Every countably compact space has the Bolzano-Weierstrass property. To see this, suppose that $X$ does not have the Bolzano-Weierstrass property. Then $X$ has an infinite closed discrete subset $D$. Let $D_0$ be a countably infinite subset of $D$; then $D_0$ is discrete and closed. For each $x\in D$ let $V_x$ be an open nbhd of $x$ such that $V_x\cap D_0=\{x\}$, and let $\mathscr{U}=\{X\setminus D_0\}\cup\{V_x:x\in D_0\}$; then $\mathscr{U}$ is a countable open cover of $X$ with no finite subcover, since for each $x\in D_0$, $V_x$ is the only member of $\mathscr{U}$ that contains $x$, and $X$ is not countably compact.

The converse is false in general. For each $n\in\Bbb N$ let $V_n=\{k\in\Bbb N:k<n\}$, and let $$\tau=\{\Bbb N\}\cup\{V_n:n\in\Bbb N\}\;;$$ then $\tau$ is a $T_0$ topology on $\Bbb N$. Suppose that $A\subseteq\Bbb N$ is a non-empty closed set; then $$A=\Bbb N\setminus V_n=\{k\in\Bbb N:k\ge n\}$$ for some $n\in\Bbb N$, and $A$ is not discrete: every open nbhd of $n+1$ contains $n$. Thus, the only closed discrete set in $\langle\Bbb N,\tau\rangle$ is the empty set, and therefore $\langle\Bbb N,\tau\rangle$ has the Bolzano-Weierstrass property. However, it’s easy to check that $\{V_n:n\in\Bbb N\}$ is an open cover of $X$ with no finite subcover, so $\langle\Bbb N,\tau\rangle$ is not countably compact.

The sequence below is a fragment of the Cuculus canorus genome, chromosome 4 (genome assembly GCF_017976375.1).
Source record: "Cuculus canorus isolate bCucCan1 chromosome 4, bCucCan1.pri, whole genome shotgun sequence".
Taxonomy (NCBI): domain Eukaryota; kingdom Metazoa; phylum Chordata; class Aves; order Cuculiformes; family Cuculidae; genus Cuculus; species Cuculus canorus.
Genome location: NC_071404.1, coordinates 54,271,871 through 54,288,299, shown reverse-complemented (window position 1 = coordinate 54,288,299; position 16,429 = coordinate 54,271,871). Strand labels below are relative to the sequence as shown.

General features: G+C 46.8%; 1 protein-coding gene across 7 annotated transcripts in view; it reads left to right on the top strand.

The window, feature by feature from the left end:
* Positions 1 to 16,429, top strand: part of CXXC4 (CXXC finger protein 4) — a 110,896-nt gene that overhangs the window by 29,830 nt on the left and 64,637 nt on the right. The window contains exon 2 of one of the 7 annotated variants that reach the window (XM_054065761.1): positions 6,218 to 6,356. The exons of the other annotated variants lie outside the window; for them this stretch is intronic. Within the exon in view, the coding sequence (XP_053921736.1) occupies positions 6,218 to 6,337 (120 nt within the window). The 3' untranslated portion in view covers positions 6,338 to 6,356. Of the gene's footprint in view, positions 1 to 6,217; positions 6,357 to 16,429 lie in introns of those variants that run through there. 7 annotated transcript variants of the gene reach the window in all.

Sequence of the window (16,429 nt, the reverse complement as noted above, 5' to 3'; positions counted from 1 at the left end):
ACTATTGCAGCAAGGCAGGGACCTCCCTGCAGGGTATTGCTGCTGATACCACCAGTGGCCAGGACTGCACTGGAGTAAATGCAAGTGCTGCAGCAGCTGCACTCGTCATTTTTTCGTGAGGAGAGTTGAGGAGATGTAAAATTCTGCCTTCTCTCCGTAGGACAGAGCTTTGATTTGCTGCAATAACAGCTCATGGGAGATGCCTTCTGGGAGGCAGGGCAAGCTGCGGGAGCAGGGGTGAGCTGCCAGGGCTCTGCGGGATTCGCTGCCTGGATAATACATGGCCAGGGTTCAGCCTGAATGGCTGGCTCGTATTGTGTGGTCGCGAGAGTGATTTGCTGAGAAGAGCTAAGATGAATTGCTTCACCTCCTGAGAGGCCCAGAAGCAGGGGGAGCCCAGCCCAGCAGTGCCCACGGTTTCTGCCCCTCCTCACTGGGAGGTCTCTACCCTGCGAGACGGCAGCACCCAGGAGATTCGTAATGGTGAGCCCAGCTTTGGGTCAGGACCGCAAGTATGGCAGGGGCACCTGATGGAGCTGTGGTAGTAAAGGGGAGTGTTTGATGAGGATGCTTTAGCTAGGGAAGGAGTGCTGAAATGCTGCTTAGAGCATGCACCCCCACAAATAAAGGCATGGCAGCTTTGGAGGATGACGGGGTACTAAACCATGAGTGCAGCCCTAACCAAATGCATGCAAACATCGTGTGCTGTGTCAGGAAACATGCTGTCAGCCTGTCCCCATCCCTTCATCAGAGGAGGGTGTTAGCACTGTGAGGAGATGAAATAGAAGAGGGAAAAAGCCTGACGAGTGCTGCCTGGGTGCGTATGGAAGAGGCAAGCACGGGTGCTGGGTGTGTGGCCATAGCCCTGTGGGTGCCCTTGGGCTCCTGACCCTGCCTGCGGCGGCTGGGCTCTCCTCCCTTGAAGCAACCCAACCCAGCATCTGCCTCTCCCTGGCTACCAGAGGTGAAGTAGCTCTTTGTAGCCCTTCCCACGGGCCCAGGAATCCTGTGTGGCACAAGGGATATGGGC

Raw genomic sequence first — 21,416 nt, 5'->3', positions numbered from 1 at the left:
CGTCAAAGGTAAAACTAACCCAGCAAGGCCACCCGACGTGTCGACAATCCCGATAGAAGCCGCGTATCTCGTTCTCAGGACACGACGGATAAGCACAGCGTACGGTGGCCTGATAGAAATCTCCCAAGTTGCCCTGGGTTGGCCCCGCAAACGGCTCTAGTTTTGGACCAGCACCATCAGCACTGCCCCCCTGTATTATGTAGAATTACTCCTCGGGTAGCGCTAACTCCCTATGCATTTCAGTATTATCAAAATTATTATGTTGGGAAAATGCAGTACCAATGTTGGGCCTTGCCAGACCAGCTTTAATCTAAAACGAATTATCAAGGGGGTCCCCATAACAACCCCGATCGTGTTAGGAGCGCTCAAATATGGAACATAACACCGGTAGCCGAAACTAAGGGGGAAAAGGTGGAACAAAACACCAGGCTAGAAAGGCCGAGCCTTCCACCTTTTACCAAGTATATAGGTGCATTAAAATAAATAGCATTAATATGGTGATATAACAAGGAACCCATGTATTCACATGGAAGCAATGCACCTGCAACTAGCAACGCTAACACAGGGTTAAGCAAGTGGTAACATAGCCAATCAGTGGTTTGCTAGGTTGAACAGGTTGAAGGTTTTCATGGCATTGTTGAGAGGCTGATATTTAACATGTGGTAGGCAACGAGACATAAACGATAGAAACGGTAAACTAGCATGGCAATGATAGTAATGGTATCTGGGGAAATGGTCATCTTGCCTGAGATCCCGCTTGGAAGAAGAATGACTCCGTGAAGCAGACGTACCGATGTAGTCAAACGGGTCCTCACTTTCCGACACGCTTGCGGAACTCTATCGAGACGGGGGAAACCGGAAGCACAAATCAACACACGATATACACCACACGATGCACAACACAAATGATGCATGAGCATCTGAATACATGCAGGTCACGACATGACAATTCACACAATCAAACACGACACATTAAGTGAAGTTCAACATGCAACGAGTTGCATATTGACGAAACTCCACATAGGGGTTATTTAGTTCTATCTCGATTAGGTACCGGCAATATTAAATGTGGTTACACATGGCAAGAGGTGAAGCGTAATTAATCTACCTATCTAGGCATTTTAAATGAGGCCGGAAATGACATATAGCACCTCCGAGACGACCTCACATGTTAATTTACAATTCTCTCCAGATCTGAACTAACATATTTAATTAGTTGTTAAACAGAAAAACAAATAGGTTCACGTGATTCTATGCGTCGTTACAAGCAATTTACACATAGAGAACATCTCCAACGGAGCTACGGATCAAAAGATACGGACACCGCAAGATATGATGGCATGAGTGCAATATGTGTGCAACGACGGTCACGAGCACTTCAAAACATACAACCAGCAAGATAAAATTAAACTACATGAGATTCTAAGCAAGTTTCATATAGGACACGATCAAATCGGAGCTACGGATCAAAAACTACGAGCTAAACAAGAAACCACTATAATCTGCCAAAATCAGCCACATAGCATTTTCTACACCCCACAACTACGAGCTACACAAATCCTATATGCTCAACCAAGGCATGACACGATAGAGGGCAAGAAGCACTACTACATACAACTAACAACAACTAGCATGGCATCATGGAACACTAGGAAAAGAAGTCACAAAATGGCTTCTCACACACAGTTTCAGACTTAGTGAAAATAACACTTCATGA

The converse does hold in $T_1$-spaces, however: every $T_1$-space with the Bolzano-Weierstrass property is countably compact. To see this, suppose that $X$ is $T_1$ and that $\mathscr{U}=\{U_n:n\in\Bbb N\}$ is a countable open cover of $X$ with no finite subcover. For $n\in\Bbb N$ let $V_n=\bigcup_{k\le n}U_k$, and let $\mathscr{V}=\{V_n:n\in\Bbb N\}$. Then $\mathscr{V}$ is also a countable open cover of $X$ with no finite subcover, and $V_n\subseteq V_{n+1}$ for each $n\in\Bbb N$. Let $M=\{n\in\Bbb N:V_n\subsetneqq V_{n+1}\}$; if $M$ were finite, we’d have $V_{\max M}=X$, and $\mathscr{V}$ would have a finite subcover, so $M$ is infinite. For each $n\in M$ let $x_n\in V_{n+1}\setminus V_n$, and let $D=\{x_n:n\in M\}$; clearly $D$ is infinite, and I claim that it is closed and discrete as well.